Date: 9 December 2021
WOMEN’S LEGAL SERVICES COERCIVE CONTROL REPORT DEMONSTRATES NEED FOR URGENT TRAINING
Women’s Legal Services in Queensland are calling for all lawyers to receive urgent training, especially to understand domestic and family violence and identifying coercive control following new research report findings.
The research project, undertaken in partnership with Women’s Legal Services in Queensland (WLSQ) and North Queensland Women’s Legal Service (NQWLS), interviewed women who had experienced coercive control. The consistent themes were feeling stress and pressure and living in a state of high alert, with many engaging in exhausting protective behaviours – to protect themselves and/or their children – from the moment of waking.
The research report ‘Understanding and Responding to Coercive Control’ was finalised days after the Women’s Safety Taskforce report ‘Hear Her Voice’. It emphasises that lawyers and other first responders need to get better at ‘asking the right questions of survivors and recognising coercive control in the stories of women’s experiences when we are taking instructions.’
The research findings reinforce the importance of all aspects of the legal profession knowing about coercive control, and provide recommendations for further consultation, testing, content, and methods for training. These findings were also identified in the ‘Hear Her Voice’ McMurdo Report, which recommends legal practitioners and judicial officers improve their response to domestic and family violence.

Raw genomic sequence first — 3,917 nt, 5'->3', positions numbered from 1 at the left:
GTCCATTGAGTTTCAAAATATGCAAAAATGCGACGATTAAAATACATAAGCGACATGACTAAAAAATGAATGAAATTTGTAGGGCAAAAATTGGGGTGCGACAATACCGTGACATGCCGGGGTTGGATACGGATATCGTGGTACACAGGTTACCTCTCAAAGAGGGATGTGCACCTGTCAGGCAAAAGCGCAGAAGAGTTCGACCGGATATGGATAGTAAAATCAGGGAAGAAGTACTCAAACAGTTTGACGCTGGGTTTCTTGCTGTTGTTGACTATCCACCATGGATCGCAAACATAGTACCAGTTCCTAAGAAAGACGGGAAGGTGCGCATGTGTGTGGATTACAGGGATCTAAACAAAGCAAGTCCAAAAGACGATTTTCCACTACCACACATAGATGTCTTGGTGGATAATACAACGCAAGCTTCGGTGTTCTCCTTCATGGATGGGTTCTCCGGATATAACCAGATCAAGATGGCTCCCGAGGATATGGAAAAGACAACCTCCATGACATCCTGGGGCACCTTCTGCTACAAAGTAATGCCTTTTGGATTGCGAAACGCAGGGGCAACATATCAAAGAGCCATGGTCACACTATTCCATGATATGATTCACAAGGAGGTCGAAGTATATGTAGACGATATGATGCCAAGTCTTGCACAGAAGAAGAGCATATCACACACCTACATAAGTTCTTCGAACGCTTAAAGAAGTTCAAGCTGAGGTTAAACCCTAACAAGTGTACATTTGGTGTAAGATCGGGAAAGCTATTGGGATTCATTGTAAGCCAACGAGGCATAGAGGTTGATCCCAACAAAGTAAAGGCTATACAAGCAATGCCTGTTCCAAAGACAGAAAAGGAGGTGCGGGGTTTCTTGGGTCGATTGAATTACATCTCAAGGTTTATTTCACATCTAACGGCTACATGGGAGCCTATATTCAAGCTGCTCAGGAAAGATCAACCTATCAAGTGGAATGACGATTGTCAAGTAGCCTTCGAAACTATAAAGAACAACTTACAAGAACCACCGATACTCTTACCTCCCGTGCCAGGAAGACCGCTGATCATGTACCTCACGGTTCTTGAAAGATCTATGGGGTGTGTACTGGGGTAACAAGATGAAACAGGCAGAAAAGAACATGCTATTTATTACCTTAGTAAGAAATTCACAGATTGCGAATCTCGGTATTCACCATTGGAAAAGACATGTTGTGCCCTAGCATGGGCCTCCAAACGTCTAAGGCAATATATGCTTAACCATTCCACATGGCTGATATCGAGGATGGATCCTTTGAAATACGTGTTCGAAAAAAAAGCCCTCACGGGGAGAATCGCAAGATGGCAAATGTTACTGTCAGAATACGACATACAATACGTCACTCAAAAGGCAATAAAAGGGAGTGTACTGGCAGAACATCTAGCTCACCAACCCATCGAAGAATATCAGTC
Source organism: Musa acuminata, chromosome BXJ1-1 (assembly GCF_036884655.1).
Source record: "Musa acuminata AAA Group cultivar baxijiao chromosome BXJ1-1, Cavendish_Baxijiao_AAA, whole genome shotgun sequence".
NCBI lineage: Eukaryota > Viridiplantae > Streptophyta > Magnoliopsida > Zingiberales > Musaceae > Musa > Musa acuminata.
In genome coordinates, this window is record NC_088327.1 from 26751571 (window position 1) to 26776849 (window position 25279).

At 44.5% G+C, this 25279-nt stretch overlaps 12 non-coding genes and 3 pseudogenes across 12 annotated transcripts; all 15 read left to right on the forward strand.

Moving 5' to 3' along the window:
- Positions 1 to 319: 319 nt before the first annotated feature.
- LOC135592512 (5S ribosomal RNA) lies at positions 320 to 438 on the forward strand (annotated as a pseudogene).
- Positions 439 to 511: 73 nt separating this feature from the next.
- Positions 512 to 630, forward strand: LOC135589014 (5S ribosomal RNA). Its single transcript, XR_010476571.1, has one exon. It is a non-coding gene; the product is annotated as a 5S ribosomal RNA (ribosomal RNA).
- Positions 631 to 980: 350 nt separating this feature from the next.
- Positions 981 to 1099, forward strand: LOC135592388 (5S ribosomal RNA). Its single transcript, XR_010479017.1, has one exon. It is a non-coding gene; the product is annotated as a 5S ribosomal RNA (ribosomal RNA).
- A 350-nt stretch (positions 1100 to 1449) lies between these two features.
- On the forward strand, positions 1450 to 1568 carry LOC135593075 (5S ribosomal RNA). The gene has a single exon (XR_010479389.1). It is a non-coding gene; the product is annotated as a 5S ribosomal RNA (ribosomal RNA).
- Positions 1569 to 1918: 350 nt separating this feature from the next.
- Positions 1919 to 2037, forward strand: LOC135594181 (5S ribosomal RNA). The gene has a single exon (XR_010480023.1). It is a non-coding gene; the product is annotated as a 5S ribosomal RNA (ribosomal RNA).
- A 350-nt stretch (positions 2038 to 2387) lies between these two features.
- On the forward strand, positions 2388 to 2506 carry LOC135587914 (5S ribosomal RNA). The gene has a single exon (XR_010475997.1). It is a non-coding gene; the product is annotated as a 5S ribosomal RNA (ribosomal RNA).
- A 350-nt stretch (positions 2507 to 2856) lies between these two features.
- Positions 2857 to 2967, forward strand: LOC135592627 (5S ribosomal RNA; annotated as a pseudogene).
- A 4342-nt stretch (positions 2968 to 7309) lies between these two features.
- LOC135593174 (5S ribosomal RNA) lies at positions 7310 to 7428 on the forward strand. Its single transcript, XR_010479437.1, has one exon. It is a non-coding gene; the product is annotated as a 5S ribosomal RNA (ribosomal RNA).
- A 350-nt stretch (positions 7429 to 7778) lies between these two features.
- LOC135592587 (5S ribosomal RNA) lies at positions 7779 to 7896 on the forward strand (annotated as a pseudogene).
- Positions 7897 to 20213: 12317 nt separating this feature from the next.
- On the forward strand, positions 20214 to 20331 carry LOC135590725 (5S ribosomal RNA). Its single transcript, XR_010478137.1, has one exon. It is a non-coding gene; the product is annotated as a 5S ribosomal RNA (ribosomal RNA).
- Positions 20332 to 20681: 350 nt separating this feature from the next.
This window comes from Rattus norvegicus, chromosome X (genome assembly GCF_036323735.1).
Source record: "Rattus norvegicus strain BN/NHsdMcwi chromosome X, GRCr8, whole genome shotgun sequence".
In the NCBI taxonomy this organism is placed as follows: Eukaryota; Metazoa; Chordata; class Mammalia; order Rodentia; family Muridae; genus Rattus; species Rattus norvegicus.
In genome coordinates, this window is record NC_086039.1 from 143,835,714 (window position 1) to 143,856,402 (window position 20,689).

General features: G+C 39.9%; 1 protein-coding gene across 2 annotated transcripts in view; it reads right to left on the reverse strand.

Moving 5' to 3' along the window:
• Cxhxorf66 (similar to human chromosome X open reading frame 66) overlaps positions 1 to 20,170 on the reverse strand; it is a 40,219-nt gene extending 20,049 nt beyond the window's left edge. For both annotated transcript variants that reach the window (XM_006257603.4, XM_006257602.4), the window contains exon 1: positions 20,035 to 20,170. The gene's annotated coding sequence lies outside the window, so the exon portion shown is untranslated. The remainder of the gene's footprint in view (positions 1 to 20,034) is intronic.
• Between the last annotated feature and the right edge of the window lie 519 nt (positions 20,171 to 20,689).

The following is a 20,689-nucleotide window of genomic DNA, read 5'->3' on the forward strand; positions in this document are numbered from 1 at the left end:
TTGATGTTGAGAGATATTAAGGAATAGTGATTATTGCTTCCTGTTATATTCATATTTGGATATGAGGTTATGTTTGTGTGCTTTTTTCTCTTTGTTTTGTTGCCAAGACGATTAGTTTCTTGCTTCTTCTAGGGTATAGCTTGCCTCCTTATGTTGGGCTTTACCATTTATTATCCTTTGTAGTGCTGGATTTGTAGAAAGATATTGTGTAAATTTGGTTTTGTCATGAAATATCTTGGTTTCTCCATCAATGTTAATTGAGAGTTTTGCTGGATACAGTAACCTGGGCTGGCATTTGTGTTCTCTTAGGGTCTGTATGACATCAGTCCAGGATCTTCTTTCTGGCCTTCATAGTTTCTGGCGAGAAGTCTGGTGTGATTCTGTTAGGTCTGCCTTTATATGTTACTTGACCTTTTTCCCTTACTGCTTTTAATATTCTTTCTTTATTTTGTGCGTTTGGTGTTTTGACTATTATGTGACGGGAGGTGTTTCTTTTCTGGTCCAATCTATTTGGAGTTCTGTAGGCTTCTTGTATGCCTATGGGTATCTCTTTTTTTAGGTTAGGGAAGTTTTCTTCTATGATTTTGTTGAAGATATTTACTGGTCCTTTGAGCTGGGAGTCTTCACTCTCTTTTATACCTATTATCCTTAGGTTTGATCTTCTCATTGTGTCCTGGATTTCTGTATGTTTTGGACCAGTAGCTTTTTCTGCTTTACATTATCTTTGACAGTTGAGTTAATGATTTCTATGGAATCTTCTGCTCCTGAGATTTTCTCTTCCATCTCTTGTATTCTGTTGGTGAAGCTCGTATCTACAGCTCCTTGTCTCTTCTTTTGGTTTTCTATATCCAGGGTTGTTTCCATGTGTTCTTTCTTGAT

Julie Sarkozi, a spokesperson from WLSQ, said: “This research shows asking questions like: “How do you feel when he comes home? What is the first thing you think of when you get up in the morning? Are you happy to see him?” are better questions to help identify if someone is experiencing ‘coercive control’, instead of “Has he hit you?”
Ms. Sarkozi went on to say “We heard stories of constant abuse, belittling and degradation, gaslighting, threats, sleep deprivation, monitoring, and stalking, technological abuse and surveillance, jealousy and accusations of cheating, isolating women from their friends, family, and community, withholding and controlling finances, constant monitoring of social media and phones. When this behaviour occurs, lawyers need to better recognise and support women in danger.”
NQWLS Director, Anne Lewis, said: “This report recommends that lawyers get urgent training in recognising the signs of coercive control, methods of sensitive trauma-informed and culturally safe inquiry, responding and referring clients appropriately, and technical skills in acting on a disclosure of coercive control by providing appropriate legal advice and assistance.”
Community Legal Centres Queensland, the peak body for the state’s community legal centres, said the sector needs ample resourcing to train lawyers. Director Rosslyn Monro said: “Now the Women’s Safety Taskforce has recommended criminalising coercive control in Queensland, we need to be ahead of the game when this new legislation is introduced. Our lawyers need to be experts in coercive control but the sector needs to be adequately resourced to provide robust training in this area of law.”
We look forward to working with the Women’s Safety Taskforce to achieve the recommendations to improve the training for law students, the legal profession, and the judiciary.